Soil Needs for Your Grasses





One of the reasons grasses are so popular in the garden is that they often thrive in what we call "Bad Soils."

While most plants appreciate a well-drained, reasonably fertile ground to grow in, many of these natives are adaptable and are undaunted by dry infertile sands or poorly drained heavy clays.

Look Where They grow!

As a group, they are also largely indifferent to normal variations in acidity and alkalinity and many, especially coastal species are somewhat salt tolerant.

Soil differences, however can make a real difference in the performance of certain grasses. For example, some require sharp drainage if they are to survive cold damp winters.

In other words, don't plant certain ones where the ground is constantly wet or under water much of the time. Your plants will rot off if this is the case.

This is where a little research on your part comes into play.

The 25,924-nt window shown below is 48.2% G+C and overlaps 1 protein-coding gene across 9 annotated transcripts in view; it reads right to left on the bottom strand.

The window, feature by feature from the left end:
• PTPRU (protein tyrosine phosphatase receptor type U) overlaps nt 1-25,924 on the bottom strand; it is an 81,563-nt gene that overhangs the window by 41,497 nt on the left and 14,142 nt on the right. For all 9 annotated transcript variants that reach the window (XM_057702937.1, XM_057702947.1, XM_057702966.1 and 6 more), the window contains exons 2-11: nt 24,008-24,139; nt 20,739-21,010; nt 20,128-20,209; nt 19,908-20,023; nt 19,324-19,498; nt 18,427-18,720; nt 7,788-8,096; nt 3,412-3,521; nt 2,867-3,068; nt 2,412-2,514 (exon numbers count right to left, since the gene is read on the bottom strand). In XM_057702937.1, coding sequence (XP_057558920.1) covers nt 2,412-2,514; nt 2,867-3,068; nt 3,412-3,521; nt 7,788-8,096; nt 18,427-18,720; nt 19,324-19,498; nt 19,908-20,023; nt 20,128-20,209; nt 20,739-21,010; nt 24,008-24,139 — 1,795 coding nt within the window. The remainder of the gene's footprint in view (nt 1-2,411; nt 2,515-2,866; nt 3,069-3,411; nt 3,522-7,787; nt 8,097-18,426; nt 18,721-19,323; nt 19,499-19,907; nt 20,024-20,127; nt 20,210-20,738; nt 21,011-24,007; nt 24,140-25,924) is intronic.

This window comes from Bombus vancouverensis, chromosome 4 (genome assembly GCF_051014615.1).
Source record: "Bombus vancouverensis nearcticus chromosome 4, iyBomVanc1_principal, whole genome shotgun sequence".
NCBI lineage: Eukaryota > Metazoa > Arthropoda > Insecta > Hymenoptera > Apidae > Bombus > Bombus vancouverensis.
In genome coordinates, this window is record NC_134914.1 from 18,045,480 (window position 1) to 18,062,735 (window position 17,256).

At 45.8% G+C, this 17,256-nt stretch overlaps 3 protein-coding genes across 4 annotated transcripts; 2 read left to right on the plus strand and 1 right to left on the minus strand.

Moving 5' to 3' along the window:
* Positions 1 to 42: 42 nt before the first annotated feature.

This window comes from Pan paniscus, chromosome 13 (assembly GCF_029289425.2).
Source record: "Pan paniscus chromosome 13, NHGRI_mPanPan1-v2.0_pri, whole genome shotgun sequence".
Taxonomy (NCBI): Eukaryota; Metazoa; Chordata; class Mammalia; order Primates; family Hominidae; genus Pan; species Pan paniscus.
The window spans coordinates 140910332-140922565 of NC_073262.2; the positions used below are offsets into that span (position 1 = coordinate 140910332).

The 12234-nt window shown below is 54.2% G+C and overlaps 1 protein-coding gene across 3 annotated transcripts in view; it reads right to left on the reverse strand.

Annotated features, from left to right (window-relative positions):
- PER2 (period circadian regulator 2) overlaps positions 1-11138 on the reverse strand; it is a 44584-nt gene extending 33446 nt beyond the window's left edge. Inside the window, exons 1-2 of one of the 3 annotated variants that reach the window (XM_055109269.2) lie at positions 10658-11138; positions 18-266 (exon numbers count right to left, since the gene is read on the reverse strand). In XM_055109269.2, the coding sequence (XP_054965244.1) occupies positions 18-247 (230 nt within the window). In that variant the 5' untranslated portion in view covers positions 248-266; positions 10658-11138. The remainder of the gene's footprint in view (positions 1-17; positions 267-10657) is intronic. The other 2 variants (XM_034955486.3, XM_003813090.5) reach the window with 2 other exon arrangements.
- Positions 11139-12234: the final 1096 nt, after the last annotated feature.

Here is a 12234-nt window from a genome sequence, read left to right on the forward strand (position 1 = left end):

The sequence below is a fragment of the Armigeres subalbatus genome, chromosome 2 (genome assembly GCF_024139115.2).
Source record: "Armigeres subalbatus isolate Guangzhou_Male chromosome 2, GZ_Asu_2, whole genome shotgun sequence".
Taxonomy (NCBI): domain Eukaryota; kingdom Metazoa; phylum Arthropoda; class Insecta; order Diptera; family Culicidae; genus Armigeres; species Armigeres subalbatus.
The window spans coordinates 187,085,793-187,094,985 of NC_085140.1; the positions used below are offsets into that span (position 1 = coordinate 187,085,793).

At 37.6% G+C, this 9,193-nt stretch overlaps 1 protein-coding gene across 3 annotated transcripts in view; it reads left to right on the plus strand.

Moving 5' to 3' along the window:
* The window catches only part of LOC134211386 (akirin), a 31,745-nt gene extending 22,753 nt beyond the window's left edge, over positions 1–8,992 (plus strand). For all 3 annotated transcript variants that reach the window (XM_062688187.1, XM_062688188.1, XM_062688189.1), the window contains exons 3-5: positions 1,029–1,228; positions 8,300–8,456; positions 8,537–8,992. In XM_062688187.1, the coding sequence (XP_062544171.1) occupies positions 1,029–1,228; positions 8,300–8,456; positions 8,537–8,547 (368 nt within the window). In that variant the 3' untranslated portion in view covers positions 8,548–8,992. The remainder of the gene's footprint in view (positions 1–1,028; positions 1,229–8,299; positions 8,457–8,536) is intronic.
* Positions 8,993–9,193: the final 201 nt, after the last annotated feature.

Don't waist time and money on a plant that will never survive your temperate zone, and the same goes for growing conditions.

Sun and shade play a very important roll with most plants. The amount of rain or water can be an issue too.

If plants grow in hot dry locations in their native habitat, it only makes sense to offer the same habitats in your gardens as well.

Soils and conditions are mostly the same. Don't plant in wet soils, overly rich soils, and please lay off the plant food.

Sedges that grow on a loamy forest floor require the same at home. Enough shade and moisture to go along with the fertile, loamy mix.

Does the plant require acid or alkaline soils?

Are you wanting to plant a grouping or accent plant that gets too much water?

Plan and rethink, before you buy, dig and plant.

Soils can always be amended, however in most cases that wont be necessary. Most natives are adapted to and for your particular region.

Seize the moment and enjoy out native plants.

Return to Native Grasses Home Page

Water Needs

Sun or Shade

Fertilizer needs

New Planting

Transplanting

Cutting or Burning


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